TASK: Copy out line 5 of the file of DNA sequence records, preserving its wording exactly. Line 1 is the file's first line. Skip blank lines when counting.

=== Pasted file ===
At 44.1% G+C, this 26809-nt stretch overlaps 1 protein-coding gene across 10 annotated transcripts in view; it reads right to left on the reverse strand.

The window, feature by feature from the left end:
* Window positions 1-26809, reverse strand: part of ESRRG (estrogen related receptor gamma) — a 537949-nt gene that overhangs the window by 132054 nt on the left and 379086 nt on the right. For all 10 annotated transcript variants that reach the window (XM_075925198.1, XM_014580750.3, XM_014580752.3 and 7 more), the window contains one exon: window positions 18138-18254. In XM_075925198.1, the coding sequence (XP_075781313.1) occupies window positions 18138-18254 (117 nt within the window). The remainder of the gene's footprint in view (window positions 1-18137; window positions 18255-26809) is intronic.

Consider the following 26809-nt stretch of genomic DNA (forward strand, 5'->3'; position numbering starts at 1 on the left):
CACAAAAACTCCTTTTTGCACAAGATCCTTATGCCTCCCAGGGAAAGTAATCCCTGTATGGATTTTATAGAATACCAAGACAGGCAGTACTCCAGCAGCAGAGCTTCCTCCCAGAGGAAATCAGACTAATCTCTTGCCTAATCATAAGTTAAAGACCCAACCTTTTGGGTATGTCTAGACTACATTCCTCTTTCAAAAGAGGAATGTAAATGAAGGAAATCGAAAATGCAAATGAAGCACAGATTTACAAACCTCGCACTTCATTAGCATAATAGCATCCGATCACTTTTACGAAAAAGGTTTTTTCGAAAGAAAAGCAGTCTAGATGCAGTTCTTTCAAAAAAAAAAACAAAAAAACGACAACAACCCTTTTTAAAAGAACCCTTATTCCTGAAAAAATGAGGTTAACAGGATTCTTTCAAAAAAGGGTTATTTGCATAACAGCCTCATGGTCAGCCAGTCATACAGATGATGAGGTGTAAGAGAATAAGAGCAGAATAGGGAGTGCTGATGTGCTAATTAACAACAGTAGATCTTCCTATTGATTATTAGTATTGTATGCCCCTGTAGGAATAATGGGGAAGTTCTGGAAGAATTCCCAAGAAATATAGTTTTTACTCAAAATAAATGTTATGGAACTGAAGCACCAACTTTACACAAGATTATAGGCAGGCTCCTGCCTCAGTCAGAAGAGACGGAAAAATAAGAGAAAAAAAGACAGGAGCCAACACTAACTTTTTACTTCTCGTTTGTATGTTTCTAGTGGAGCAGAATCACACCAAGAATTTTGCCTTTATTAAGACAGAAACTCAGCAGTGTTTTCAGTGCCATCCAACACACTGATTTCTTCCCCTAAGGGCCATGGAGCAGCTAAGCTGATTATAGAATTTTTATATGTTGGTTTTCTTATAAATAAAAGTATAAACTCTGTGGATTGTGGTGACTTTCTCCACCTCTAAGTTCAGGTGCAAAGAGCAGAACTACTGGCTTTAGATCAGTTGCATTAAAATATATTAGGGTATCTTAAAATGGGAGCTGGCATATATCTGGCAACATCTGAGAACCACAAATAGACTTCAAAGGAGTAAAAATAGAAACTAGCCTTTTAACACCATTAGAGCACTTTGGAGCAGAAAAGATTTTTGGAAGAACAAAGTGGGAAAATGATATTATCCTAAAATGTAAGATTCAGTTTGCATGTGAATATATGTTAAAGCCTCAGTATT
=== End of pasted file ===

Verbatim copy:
CACAAAAACTCCTTTTTGCACAAGATCCTTATGCCTCCCAGGGAAAGTAATCCCTGTATGGATTTTATAGAATACCAAGACAGGCAGTACTCCAGCAGCAGAGCTTCCTCCCAGAGGAAATCAGACTAATCTCTTGCCTAATCATAAGTTAAAGACCCAACCTTTTGGGTATGTCTAGACTACATTCCTCTTTCAAAAGAGGAATGTAAATGAAGGAAATCGAAAATGCAAATGAAGCACAGATTTACAAACCTCGCACTTCATTAGCATAATAGCATCCGATCACTTTTACGAAAAAGGTTTTTTCGAAAGAAAAGCAGTCTAGATGCAGTTCTTTCAAAAAAAAAAACAAAAAAACGACAACAACCCTTTTTAAAAGAACCCTTATTCCTGAAAAAATGAGGTTAACAGGATTCTTTCAAAAAAGGGTTATTTGCATAACAGCCTCATGGTCAGCCAGTCATACAGATGATGAGGTGTAAGAGAATAAGAGCAGAATAGGGAGTGCTGATGTGCTAATTAACAACAGTAGATCTTCCTATTGATTATTAGTATTGTATGCCCCTGTAGGAATAATGGGGAAGTTCTGGAAGAATTCCCAAGAAATATAGTTTTTACTCAAAATAAATGTTATGGAACTGAAGCACCAACTTTACACAAGATTATAGGCAGGCTCCTGCCTCAGTCAGAAGAGACGGAAAAATAAGAGAAAAAAAGACAGGAGCCAACACTAACTTTTTACTTCTCGTTTGTATGTTTCTAGTGGAGCAGAATCACACCAAGAATTTTGCCTTTATTAAGACAGAAACTCAGCAGTGTTTTCAGTGCCATCCAACACACTGATTTCTTCCCCTAAGGGCCATGGAGCAGCTAAGCTGATTATAGAATTTTTATATGTTGGTTTTCTTATAAATAAAAGTATAAACTCTGTGGATTGTGGTGACTTTCTCCACCTCTAAGTTCAGGTGCAAAGAGCAGAACTACTGGCTTTAGATCAGTTGCATTAAAATATATTAGGGTATCTTAAAATGGGAGCTGGCATATATCTGGCAACATCTGAGAACCACAAATAGACTTCAAAGGAGTAAAAATAGAAACTAGCCTTTTAACACCATTAGAGCACTTTGGAGCAGAAAAGATTTTTGGAAGAACAAAGTGGGAAAATGATATTATCCTAAAATGTAAGATTCAGTTTGCATGTGAATATATGTTAAAGCCTCAGTATT